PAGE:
Thus hiring decisions, budgets, and other decisions which we can in good faith entrust to the wisdom of the trustees will not unintentionally be put on hold until the next June. However, any additions to or expansions of BFM or other Convention policies will be brought before the scrutiny of the messengers…again in good faith and as a check against the machinations of some thirty or forty like-minded individuals against the will of the larger community of Baptist churches.

Similar action is not unprecendented. First, the Convention has historically approved the governing charters of the entities, some of which include interpretations of Baptist views (i.e. the Abstract of Principles). Second, the Convention retains the right of review of changes to the ministry statements themselves….why not their application in the real world? In my opinion, my motion is in the spirit of and in accordance with the letter of rights #5 and #7. Third, most entities have yet to even seem to contravene the will of the Convention or her member churches…so very few of these reviews would take place at any time.

Having finished my expansion of my four needs in these past few posts, I will later discuss these lines of communication (see below) and they can be strengthened and used appropriately. I encourage you to respond with your thoughts and comments. Once I have processed any feedback you may have, I will forward this amendment to the trustee boards of each entity for their feedback, as is the recommended method for any major policy change. Again, if we work together, we can achieve harmony nad understanding on the issues that threaten to keep us distracted and divided.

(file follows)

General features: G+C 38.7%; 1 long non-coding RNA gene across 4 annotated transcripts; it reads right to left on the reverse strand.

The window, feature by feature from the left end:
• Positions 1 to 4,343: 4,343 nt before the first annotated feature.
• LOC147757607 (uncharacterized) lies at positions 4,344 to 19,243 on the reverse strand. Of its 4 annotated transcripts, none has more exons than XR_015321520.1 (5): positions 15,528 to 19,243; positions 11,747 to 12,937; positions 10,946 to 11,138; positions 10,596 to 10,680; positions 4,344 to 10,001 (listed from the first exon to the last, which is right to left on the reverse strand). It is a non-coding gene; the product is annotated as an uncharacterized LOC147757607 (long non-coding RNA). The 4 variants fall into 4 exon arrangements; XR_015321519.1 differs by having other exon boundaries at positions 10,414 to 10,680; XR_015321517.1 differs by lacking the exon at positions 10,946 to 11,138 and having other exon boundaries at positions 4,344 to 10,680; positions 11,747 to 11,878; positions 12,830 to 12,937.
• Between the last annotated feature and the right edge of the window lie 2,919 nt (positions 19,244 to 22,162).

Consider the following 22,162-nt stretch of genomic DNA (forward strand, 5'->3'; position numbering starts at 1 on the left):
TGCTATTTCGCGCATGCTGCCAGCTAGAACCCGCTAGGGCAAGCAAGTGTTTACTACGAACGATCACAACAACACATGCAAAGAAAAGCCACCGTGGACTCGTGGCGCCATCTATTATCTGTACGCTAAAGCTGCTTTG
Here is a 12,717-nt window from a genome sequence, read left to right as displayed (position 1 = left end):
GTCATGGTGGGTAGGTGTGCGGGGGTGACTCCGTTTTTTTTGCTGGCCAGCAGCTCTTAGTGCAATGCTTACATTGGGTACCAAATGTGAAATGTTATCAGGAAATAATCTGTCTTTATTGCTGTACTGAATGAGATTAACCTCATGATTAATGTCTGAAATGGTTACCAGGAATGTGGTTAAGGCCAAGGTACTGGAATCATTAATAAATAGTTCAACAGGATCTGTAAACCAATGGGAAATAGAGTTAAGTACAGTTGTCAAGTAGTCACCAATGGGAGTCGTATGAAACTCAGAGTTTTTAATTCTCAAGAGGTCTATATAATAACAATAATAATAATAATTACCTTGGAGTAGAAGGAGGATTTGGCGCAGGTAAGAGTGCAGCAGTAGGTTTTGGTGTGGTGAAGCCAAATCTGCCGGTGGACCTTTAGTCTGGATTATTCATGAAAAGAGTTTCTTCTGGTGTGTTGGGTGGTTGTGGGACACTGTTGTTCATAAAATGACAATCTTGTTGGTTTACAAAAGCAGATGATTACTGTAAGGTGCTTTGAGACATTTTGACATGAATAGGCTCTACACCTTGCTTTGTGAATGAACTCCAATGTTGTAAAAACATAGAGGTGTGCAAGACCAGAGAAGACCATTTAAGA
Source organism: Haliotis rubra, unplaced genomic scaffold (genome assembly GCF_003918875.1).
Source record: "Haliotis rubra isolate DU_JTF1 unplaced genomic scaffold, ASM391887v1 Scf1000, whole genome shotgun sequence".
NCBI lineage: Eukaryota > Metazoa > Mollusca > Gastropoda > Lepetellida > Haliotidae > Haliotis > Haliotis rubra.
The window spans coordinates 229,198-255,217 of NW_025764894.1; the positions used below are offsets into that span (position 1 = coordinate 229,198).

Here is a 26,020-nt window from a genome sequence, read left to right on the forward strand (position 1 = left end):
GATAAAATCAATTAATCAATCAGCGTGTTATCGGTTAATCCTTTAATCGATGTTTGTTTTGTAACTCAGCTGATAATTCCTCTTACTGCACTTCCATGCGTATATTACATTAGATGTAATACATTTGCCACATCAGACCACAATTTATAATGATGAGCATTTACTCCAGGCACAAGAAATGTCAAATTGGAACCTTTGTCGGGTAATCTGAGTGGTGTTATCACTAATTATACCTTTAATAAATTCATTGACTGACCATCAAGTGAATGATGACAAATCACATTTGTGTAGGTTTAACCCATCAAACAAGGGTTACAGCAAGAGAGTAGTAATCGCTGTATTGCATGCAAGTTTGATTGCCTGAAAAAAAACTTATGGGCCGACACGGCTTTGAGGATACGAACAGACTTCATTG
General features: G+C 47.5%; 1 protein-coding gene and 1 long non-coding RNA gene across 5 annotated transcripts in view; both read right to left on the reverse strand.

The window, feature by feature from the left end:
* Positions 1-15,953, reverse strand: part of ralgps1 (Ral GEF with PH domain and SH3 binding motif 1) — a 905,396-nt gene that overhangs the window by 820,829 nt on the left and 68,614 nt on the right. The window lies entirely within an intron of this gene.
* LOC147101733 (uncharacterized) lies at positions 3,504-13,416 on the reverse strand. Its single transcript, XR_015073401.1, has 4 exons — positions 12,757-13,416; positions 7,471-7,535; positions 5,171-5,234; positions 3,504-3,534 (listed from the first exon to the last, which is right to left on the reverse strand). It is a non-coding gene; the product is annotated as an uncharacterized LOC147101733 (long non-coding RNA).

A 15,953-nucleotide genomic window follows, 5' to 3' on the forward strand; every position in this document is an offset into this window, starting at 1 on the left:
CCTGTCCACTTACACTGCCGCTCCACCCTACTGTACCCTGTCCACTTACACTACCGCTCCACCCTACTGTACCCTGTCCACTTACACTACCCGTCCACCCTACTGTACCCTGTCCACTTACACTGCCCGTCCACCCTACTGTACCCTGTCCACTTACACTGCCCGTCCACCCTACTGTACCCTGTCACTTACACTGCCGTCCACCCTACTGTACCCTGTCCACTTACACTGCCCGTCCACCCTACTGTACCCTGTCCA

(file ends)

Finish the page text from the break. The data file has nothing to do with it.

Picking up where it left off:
Needed modes of communication for united denominational life:

1) messengers to trustees

2) trustees to messengers

3) trustees to entities

4) entities to trustees

5) messengers to entities

6) entities to messengers

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2 Responses to “The denominational stool revisited…part 4: trustee accountability”

  1. boydluter Says:

    Andrew,

    I agree whole-heartedly with both your diagnosis and treatment of this systemic problem of the SBC. One of my first posts was on trustee accountability and you have taken my thinking about the problem much further, as well as offering a better solution.

    Blessings, Boyd

  2. “We need to talk”: messengers to trustees (1) « A-dub’s Weblog Says:

    […] A-dub’s Weblog The weekly ramblings of an old soul in a young man’s body « The denominational stool revisited…part 4: trustee accountability […]